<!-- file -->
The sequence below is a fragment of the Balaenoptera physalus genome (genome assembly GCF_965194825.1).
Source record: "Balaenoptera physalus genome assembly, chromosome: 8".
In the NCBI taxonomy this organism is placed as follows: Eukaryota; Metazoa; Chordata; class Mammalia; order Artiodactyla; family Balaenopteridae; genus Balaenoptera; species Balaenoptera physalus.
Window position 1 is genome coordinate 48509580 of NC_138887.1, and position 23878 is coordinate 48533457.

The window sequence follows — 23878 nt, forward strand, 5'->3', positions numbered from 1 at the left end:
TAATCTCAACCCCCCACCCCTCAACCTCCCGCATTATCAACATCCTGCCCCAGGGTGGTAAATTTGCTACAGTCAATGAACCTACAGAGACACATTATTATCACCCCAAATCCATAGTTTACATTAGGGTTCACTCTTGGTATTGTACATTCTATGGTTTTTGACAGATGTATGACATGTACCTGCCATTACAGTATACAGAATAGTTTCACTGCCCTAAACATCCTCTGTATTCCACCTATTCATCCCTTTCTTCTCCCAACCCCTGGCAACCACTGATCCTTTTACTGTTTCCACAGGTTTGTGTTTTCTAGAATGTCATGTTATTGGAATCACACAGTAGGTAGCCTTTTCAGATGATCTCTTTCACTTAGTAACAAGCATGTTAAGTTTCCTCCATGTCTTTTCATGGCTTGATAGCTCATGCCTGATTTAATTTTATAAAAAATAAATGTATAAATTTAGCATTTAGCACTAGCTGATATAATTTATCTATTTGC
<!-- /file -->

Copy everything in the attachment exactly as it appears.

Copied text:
The sequence below is a fragment of the Balaenoptera physalus genome (genome assembly GCF_965194825.1).
Source record: "Balaenoptera physalus genome assembly, chromosome: 8".
In the NCBI taxonomy this organism is placed as follows: Eukaryota; Metazoa; Chordata; class Mammalia; order Artiodactyla; family Balaenopteridae; genus Balaenoptera; species Balaenoptera physalus.
Window position 1 is genome coordinate 48509580 of NC_138887.1, and position 23878 is coordinate 48533457.

The window sequence follows — 23878 nt, forward strand, 5'->3', positions numbered from 1 at the left end:
TAATCTCAACCCCCCACCCCTCAACCTCCCGCATTATCAACATCCTGCCCCAGGGTGGTAAATTTGCTACAGTCAATGAACCTACAGAGACACATTATTATCACCCCAAATCCATAGTTTACATTAGGGTTCACTCTTGGTATTGTACATTCTATGGTTTTTGACAGATGTATGACATGTACCTGCCATTACAGTATACAGAATAGTTTCACTGCCCTAAACATCCTCTGTATTCCACCTATTCATCCCTTTCTTCTCCCAACCCCTGGCAACCACTGATCCTTTTACTGTTTCCACAGGTTTGTGTTTTCTAGAATGTCATGTTATTGGAATCACACAGTAGGTAGCCTTTTCAGATGATCTCTTTCACTTAGTAACAAGCATGTTAAGTTTCCTCCATGTCTTTTCATGGCTTGATAGCTCATGCCTGATTTAATTTTATAAAAAATAAATGTATAAATTTAGCATTTAGCACTAGCTGATATAATTTATCTATTTGC